Discovering accountability after a truck accident

Accidents involving trucks on our nation’s roadways are almost always serious, and often involve catastrophic injury or death. The immense size and weight difference between a fully loaded semi-truck and a passenger car make an accident devastating for the smaller vehicle. Secondary injuries can also result from a post-collision explosion, fire, or release of toxic chemicals.

Even after a horrific accident, insurance companies may delay a claim or lowball a settlement offer, which just adds insult to injury. The victims cannot wait, as their injuries may be life-threatening.

If the accident was due to negligence on the part of the truck driver or third-party entity, pursuing a claim may be the best option. For residents of Scranton and throughout Northeastern Pennsylvania, it is vitally important to find out how to get the compensation you need when you need it.

Finding out what caused the accident

After a severe truck accident, part of an independent investigation will turn to the black box or dashcam video to see what happened just before and during the accident, as well as eyewitness accounts. If there was evidence of driver error or distraction, it is possible to look up the driver’s cell phone records, and someone may have seen the driver holding a phone or looking down.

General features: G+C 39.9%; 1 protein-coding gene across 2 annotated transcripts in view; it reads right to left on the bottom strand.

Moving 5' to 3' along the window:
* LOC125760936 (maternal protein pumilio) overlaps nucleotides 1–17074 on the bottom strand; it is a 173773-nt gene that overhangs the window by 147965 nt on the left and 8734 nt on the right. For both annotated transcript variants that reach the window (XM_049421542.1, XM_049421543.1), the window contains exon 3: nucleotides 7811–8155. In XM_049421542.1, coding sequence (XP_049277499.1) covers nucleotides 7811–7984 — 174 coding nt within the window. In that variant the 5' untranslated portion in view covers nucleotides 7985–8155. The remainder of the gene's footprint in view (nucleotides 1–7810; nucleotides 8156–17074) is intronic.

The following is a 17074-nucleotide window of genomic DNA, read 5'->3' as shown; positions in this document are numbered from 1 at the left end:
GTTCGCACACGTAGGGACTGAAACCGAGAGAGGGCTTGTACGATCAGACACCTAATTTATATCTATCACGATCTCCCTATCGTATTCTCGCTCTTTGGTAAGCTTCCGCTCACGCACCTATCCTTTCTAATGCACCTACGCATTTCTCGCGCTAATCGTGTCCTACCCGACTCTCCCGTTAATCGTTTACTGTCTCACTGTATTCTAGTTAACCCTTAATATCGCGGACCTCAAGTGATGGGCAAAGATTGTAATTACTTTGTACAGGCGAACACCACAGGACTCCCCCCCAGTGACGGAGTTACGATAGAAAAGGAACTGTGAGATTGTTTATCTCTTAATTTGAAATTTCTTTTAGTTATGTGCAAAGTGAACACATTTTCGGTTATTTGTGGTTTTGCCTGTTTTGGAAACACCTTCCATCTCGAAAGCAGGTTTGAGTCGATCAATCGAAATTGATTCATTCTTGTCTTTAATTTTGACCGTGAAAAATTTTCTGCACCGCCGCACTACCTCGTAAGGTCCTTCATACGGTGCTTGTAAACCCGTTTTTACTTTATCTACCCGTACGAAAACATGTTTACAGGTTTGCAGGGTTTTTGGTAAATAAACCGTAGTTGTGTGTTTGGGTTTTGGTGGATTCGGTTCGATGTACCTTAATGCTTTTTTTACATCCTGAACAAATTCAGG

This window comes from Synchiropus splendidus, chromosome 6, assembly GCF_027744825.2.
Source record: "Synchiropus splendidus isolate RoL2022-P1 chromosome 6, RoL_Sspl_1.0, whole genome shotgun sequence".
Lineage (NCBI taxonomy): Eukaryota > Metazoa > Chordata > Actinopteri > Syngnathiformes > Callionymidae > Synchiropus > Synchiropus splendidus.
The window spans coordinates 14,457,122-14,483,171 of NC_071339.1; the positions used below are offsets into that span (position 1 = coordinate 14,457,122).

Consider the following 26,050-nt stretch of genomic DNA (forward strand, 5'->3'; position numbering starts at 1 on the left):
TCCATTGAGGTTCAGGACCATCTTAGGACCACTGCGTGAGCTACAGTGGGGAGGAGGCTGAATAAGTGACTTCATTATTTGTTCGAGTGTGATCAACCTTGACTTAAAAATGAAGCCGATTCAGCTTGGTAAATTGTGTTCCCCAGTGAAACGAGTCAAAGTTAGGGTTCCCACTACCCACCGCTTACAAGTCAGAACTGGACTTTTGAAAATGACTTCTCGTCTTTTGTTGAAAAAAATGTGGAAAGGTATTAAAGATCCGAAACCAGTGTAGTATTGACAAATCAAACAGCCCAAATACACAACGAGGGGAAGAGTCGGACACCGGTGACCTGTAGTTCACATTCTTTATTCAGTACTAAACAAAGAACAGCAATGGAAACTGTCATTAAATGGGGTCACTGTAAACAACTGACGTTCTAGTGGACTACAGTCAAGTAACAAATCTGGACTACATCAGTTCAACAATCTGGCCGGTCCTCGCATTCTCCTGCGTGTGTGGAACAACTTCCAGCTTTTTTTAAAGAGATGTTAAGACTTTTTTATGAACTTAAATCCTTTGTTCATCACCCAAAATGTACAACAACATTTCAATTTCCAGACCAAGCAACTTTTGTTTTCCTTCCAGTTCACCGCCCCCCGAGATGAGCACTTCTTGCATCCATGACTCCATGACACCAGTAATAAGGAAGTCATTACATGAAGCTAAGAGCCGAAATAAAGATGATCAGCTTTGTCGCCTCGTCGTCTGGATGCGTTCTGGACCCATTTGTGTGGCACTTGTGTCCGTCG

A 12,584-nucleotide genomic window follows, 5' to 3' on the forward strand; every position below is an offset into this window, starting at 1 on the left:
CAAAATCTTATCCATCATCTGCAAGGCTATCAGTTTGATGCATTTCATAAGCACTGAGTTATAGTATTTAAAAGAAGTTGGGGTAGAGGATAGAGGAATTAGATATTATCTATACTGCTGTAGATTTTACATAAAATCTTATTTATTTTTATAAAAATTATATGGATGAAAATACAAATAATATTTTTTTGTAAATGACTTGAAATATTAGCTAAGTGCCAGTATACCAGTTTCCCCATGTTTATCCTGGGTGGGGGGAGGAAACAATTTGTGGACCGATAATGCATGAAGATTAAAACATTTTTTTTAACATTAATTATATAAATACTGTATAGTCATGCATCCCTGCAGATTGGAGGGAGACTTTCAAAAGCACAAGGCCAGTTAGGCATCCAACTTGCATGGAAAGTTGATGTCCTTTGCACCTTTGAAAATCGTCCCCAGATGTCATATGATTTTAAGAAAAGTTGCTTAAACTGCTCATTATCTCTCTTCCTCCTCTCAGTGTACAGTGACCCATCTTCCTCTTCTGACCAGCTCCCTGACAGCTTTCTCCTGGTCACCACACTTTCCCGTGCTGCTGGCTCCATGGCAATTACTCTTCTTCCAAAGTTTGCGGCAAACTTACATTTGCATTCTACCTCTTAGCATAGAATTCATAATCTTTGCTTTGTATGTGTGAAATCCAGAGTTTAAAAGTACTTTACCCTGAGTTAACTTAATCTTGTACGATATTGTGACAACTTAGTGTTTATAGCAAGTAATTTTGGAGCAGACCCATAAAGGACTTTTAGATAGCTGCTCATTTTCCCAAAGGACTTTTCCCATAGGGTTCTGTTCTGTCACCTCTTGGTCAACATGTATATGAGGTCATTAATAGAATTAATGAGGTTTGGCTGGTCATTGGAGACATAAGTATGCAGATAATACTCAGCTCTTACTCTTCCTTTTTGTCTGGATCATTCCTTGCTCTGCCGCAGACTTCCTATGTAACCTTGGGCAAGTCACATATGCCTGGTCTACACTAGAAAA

If there are discrepancies with logbook entries or hotel receipts, this could prove that the driver was violating federal hours-of-service regulations by not taking proper rest and break times, which could lead to fatigue or drowsy driving. Checking the driver’s qualification files or the post-accident drug or alcohol tests can point to drug or alcohol impairment.

The role of third-party entities

The accident may not have been the driver’s fault. There may be liability on the part of the vehicle equipment manufacturers, the trucking company, or the cargo-loading company. It is possible to piece together a chain of causation through an investigation of:

  • The hiring practices of the trucking company to determine if the driver had received adequate training, and maintenance records to uncover lapses in standard maintenance service.
  • Weight tickets to see if the truck was overloaded, or the shipping or cargo company responsible for loading the truck to reveal if they did not balance the load.
  • Parts manufacturers that may share liability for the accident if it was caused by a tire blowout, defective brakes, or malfunctioning wheel bearings.

Third-party truck accident claims are quite complex, so getting full compensation will hinge on a proper and thorough investigation of the evidence to build a strong case.